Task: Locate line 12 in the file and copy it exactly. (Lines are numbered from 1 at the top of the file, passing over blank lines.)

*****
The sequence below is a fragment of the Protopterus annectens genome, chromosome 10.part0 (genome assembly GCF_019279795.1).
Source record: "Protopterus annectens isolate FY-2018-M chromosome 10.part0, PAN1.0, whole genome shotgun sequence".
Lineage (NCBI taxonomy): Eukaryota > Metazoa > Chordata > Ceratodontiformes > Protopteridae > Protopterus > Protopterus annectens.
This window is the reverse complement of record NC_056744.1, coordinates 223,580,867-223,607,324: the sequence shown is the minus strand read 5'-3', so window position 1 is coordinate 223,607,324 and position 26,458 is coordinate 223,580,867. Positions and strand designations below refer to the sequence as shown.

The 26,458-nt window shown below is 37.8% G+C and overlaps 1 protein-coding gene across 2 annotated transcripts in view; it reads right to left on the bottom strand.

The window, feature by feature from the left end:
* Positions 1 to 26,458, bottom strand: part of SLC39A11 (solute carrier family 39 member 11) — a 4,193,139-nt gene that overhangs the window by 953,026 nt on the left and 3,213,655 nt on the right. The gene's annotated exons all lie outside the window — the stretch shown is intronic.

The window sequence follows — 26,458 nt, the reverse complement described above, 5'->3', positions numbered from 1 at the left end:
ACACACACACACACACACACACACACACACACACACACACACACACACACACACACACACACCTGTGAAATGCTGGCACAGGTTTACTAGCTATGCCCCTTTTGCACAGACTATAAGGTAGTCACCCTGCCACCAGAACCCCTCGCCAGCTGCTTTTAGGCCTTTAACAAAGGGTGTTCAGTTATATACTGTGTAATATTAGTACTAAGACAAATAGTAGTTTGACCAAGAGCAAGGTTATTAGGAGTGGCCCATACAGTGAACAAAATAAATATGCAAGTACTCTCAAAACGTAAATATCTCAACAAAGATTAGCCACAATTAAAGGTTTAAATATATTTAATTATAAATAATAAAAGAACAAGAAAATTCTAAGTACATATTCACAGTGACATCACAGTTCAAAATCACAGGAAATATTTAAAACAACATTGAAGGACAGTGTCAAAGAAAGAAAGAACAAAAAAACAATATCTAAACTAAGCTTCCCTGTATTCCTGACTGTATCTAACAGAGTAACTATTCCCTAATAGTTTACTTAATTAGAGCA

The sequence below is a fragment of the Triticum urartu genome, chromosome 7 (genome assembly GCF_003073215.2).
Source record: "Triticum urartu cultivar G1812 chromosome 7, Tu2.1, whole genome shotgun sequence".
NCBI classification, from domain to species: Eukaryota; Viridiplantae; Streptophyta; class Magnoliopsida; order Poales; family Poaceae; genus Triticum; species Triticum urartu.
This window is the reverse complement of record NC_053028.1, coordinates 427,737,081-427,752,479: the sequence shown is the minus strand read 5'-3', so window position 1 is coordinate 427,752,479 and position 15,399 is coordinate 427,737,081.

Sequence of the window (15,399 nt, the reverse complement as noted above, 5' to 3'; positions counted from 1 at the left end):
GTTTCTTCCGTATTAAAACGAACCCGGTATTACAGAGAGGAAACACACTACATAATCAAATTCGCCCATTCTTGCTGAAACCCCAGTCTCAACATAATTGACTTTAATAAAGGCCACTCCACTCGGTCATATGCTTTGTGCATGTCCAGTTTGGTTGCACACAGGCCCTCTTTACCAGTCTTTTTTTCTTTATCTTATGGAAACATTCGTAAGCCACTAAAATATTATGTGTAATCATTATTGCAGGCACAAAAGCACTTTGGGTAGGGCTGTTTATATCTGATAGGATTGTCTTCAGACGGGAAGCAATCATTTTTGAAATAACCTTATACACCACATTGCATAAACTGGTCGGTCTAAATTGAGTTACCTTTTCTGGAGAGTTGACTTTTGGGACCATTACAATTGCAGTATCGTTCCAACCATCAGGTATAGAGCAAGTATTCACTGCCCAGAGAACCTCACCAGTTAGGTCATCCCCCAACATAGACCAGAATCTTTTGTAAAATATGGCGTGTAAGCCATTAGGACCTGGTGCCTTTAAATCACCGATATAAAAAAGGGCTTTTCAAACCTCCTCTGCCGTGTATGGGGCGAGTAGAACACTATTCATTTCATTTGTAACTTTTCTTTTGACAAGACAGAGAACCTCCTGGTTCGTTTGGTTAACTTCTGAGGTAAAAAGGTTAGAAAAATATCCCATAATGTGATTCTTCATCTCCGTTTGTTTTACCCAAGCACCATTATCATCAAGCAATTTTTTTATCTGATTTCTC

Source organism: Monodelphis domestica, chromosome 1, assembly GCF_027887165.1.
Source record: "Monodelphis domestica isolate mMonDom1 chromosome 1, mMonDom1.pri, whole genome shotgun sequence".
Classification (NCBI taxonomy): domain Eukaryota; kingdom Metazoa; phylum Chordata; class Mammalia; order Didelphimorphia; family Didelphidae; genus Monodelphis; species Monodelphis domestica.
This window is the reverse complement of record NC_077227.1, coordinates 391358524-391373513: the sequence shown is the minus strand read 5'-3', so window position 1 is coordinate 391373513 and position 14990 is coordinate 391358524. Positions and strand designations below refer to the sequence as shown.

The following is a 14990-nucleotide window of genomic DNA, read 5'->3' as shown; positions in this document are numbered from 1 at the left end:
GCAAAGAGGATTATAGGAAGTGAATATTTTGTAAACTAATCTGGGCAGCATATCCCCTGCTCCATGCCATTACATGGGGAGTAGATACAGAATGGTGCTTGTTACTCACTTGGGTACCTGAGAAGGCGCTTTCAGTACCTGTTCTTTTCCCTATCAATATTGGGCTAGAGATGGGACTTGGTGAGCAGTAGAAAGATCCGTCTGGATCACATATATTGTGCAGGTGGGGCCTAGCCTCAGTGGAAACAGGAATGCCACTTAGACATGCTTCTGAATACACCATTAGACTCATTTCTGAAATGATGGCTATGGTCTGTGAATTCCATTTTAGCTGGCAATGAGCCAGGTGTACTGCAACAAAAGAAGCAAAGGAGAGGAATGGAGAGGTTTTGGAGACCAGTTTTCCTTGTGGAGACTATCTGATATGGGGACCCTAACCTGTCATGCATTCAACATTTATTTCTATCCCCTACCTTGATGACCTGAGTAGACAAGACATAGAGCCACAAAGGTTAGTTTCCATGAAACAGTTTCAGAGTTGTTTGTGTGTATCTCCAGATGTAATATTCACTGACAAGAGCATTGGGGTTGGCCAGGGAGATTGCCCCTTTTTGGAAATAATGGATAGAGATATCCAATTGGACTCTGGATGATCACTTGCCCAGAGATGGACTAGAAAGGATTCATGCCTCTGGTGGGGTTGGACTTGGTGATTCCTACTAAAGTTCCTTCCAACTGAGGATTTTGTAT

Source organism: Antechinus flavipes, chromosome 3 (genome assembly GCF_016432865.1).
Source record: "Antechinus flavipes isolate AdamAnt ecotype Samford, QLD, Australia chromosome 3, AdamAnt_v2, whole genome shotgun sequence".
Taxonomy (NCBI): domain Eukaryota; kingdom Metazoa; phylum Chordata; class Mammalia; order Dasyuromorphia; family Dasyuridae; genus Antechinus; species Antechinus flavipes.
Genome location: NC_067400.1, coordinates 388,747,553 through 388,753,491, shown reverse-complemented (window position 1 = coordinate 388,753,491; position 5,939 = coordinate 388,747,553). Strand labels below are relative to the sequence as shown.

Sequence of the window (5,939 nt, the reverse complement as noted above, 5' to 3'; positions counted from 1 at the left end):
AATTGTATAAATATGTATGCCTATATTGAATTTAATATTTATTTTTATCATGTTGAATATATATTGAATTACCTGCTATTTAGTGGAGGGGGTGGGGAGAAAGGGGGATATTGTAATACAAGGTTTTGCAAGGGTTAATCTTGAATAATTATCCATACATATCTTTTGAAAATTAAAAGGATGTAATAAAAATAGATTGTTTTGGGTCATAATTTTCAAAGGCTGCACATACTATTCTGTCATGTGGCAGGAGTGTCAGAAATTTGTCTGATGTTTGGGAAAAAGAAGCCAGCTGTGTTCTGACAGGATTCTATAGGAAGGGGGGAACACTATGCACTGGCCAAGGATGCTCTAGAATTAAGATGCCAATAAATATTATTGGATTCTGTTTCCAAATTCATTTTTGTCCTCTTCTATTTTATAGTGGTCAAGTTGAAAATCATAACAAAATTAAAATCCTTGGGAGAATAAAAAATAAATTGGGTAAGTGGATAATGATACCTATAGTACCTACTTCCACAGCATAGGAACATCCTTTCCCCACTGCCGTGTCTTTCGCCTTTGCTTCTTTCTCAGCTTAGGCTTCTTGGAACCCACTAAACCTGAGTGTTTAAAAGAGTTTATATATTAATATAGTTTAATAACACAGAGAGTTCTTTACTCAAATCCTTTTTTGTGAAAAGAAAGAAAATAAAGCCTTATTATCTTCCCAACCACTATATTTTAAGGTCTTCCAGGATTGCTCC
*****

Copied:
NCBI classification, from domain to species: Eukaryota; Viridiplantae; Streptophyta; class Magnoliopsida; order Poales; family Poaceae; genus Triticum; species Triticum urartu.